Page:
The value 3FFFh is considered a blank memory location for the purpose of downloading the current image. If your program stores data tables in it's own program memory, guard against this value, as the downloader will skip these locations if you try to retrieve it using the download command. The reason I did this so that you can download an image, diffit against what you uploaded and get identical files. EEPROM data is dumped unconditionally. You can easily spot these lines in the hex file (or the diff output) because they all start with ":1042" or ":1043".
When uploading an image, all user memory locations and EEPROM are pre-erased to 3FFFh or FFh respectively so that garbage left over from a previous image is not read back on a subsequent download.
All commands and hex file characters are case insensitive. The password string and the user code revision string are case sensitive.
What are the other chips on the schematics? One is an RS-232 line driver made by Maxim, the other is a 5-volt linear regulator made by National Semiconductor.
Are versions of PICLOADER for the other peripheral interfaces available? Not currently, but I may develop a version for the slave parallel or SPI ports in the future. Having a reprogrammable slave on a host processor bus would be quite useful, a few years ago I would have given my left arm for one. Other interfaces will only be developed on a custom basis for commercial users, or as I need them for my own designs.
Are other baud rates or clock speeds going to be supported? Not likely, I don't want to support a million versions of the code. Custom baud rates aren't a problem for commercial users though.
How do I include EEPROM data in my source code? As per the example in the Microchip MPASM documentation, EEPROM data is specified in the source code with the DE command and is located between 2100h and 20FFh/21FFh for parts with 128/256 bytes of memory respectively. Note that the data byte is stored in the hex file in the same way as a program data table byte. This means that it is stored as a word, just that the high byte is 00h instead of 001101xxb, as is the case with a retlw XX instruction.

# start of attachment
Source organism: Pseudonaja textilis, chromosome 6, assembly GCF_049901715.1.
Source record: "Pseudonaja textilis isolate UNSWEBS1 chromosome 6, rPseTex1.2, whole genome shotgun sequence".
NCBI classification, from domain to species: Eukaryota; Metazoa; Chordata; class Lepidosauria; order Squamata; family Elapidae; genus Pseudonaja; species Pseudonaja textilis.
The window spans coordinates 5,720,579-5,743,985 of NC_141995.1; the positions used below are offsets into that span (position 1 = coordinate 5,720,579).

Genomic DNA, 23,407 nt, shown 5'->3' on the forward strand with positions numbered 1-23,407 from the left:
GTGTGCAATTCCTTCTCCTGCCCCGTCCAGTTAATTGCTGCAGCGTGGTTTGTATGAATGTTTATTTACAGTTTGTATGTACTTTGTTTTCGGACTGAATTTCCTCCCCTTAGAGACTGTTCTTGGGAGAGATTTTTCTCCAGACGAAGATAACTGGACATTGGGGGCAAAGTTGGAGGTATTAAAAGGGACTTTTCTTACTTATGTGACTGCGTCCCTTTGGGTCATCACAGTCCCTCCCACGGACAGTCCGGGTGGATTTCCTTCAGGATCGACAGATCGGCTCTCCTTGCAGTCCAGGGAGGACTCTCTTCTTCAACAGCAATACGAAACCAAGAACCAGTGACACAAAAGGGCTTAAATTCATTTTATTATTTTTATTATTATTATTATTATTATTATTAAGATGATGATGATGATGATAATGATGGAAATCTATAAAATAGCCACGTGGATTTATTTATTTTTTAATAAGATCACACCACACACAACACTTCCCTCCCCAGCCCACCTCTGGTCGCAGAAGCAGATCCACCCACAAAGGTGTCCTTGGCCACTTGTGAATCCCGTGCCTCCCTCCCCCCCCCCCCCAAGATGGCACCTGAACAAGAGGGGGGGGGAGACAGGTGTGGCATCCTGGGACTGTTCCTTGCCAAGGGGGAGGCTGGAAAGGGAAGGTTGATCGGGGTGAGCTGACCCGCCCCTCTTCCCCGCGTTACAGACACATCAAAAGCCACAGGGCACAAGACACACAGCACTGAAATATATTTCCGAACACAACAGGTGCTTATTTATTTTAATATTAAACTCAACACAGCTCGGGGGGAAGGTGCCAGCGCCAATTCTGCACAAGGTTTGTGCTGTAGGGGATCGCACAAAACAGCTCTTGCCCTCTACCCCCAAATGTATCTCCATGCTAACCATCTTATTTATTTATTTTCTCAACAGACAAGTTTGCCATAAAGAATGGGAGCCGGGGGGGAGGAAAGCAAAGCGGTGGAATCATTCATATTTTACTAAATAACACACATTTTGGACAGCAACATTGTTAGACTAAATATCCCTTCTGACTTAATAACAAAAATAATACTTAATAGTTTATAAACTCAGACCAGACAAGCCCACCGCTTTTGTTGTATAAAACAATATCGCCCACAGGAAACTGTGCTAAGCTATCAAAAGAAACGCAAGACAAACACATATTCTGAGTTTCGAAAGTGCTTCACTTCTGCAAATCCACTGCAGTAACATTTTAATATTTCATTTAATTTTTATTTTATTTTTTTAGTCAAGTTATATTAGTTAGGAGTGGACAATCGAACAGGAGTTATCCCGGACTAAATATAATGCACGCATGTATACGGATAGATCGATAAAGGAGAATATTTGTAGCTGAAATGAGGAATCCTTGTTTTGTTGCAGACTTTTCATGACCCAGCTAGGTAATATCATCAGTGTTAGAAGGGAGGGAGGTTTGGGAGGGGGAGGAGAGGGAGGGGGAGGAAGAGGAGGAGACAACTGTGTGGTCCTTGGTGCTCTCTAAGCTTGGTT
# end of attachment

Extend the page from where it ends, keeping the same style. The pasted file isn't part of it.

The configuration bits cannot be programmed by PICLOADER. Changing the configuration fuses requires the part to be erased in a programmer. Here are the settings used: debug is disabled, brown out reset is enabled, the power-up timer is enabled, the watchdog is enabled, standard xtal mode, copy protect is off (unfortunately PICLOADER can't program memory if this fuse is set), and (external) low voltage programming is disabled. You can change them when you program the part if you like. Again commercial users can specify any fuse combination they wish.
If you're looking for a good book in Microchip uC's see http://www.picbook.com. I took Prof. Peatman's class when I was at Georgia Tech. He also has a good book on the Motorola 68HC11, which is what he was using when I took his class.
I've gotten a good bit of email asking how to write C code that moves
the reset vector so that it will work with the bootloader, so here's an
that works with Hi-Tech's PIC C compiler.
Rev 0.1 was developed before silicon was available. It never ran outside of the MPLAB simulator.
Rev 0.2 was a port to the PIC16C74. At this time the target silicon was still not available, so the four routines that handle EE and FLASH reads and writes are IFDEFed to return dummy status and data.
Rev 0.3 was mainly a clean up and testing phase. In this revision I added the ability to upload and download EEPROM data as part of the hex file.
Rev 0.4 added a missing 128 vs. 256-byte EEPROM size check for the different size parts. Added Xon/Xoff software flow control support. This is only used to throttle the host. PICLOADER sends all Xon/Xoff characters from the host to the bit bucket. This option will free the RTS and CTS pins for general-purpose use in the host system. Cleaned up command line parsing.
Rev 0.5 tightened up data parsing which made GETHEX redundant with HEXQ.
Rev 0.6 added addressing, half-duplex and multi-drop support for RS485 networking.
Rev 0.7 removed OTP emulation code and began testing on target silicon.
Rev 0.8 tightened up the UI for first release.
Rev 0.9 fixed a bug that would consider the partial user image left in memory after a reset during an upload to be valid. Changed the configuration fuses to WDT on, power-up timer on, and BODEN on.
Rev 0.A dead code.
Rev 0.B changed the clock from 3.58MHz to 4.00MHz. Removed all flow control. The host must now use a line delay to prevent buffer overrun during an upload. Removed the line status echo during upload. The code has been stable for 2 months now. If things stay on track I'll rev the code to 1.0 in about a month. I may make a cosmetic change or two, but otherwise it's looking solid.
Rev 1.0 added the echo of #'s during erase and upload to let you know it's doing something instead of having to look at a blank screen for 30 seconds or so.